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Researchers Uncover Why The Body Can’t Defend Against Tuberculosis

November 14, 2011

The stealth art of infectious agents: Researchers uncover why the body can’t defend against tuberculosis

Tuberculosis, which kills over 2 million people each year, is caused primarily by infectious bacteria known as Mycobacterium tuberculosis — or Mtb. Mtb targets human immune cells as part of its strategy to avoid detection, effectively neutralizing the body’s immune response.

Up until now, scientists had a general understanding of the process, but researchers in the Immunity and Infection Research Centre at Vancouver Coastal Health Research Institute and the University of British Columbia have shown Mtb produces a specific protein that allows it to defuse and bypass the body’s security system. The results are published today in The Proceedings of the National Academy of Sciences, and provide a pathway for improved treatments against this disease.

“TB has been able to completely mislead our immune systems, convincing our body it isn’t there, which is why it is such an effective killer,” says Dr. Yossef Av-Gay, research scientist with the Immunity and Infection Research Centre at the Vancouver Coastal Research Institute and professor in the Division of Infectious Disease at UBC Faculty of Medicine. “We discovered that the cells in charge of targeting and destroying invading bacteria are being fooled by a special protein that blocks the immune cells ability to recognize and destroy it.”

Here is how it works. Macrophages are dedicated human immune cells with the role of identifying and defeating dangerous microorganisms. Normally, macrophages engulf bacteria, or other infectious agents, and contain them in an enclosed secluded environment. Then, special components of the cell (cellular organelles) move to the controlled area and release acid enzymes that dissolve the bacteria. The system works beautifully against most infectious agents. However, as Dr. Av-Gay’s team found, Mtb operates in a stealth manner, turning off this immune response.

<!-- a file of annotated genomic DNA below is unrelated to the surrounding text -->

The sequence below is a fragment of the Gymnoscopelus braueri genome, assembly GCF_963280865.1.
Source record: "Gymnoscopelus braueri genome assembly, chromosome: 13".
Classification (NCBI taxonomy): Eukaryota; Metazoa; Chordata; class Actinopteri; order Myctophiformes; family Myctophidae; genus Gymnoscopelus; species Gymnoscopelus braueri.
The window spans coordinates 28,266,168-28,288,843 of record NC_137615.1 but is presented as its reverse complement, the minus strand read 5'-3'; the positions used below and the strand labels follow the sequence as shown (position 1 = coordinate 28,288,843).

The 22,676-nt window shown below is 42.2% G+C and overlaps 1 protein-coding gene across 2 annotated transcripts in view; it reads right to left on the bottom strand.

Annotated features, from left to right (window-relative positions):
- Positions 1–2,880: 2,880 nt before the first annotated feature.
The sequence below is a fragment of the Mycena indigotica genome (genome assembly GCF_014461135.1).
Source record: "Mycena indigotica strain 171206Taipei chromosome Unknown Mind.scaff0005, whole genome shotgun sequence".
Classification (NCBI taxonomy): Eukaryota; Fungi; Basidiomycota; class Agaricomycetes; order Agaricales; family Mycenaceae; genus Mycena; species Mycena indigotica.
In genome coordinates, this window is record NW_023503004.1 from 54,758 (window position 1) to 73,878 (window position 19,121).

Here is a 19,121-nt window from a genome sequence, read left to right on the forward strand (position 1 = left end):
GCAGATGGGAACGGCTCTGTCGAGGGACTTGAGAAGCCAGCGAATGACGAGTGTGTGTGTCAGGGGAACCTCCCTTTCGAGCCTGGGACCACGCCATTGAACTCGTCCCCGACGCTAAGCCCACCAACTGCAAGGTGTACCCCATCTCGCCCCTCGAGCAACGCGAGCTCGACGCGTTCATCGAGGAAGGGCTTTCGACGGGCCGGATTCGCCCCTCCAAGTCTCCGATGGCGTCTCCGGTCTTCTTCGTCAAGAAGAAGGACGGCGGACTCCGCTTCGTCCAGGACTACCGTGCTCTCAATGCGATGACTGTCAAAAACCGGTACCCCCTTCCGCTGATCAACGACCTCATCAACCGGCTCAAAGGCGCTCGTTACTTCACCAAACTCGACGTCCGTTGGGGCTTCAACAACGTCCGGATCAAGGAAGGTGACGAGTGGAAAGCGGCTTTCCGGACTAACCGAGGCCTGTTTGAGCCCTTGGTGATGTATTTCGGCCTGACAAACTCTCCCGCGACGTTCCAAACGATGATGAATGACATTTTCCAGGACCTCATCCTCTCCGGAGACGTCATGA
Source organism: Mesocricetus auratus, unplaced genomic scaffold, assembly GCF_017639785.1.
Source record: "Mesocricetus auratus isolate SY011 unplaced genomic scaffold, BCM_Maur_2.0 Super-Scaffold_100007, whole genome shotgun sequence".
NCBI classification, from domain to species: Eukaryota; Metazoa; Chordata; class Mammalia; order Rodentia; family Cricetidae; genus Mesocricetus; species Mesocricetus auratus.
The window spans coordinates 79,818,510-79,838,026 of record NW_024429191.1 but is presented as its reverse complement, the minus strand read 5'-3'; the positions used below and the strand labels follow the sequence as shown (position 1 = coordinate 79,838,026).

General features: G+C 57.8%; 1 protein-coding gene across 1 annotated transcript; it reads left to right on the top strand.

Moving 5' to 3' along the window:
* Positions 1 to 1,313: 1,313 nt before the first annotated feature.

In the case of Mtb, once the bacteria become engulfed by macrophages, they secrete a protein named PtpA that disables the two separate mechanisms required for making the acidic environment that normally targets them. The end result is that Mtb lives comfortably in the immune cells, like a Trojan horse, hidden from the rest of the immune system. The bacteria then multiply inside the macrophage, and when released, they attack the body.

“We have been engaged in studying the interaction between the TB bacterium and the human macrophage over the past decade,” says Dr. Av-Gay. “We are delighted with this discovery. Through learning about the tricks it uses, we now have new targets, so that we can develop better drugs against this devastating disease.”

TB is the leading cause of death among infectious diseases in the world today and is responsible for one in four adult preventable deaths, according to the World Health Organization (WHO). Every 20 seconds TB kills someone, with approximately 4400 people dying every day. The WHO estimates that one-third of the world’s population is infected.

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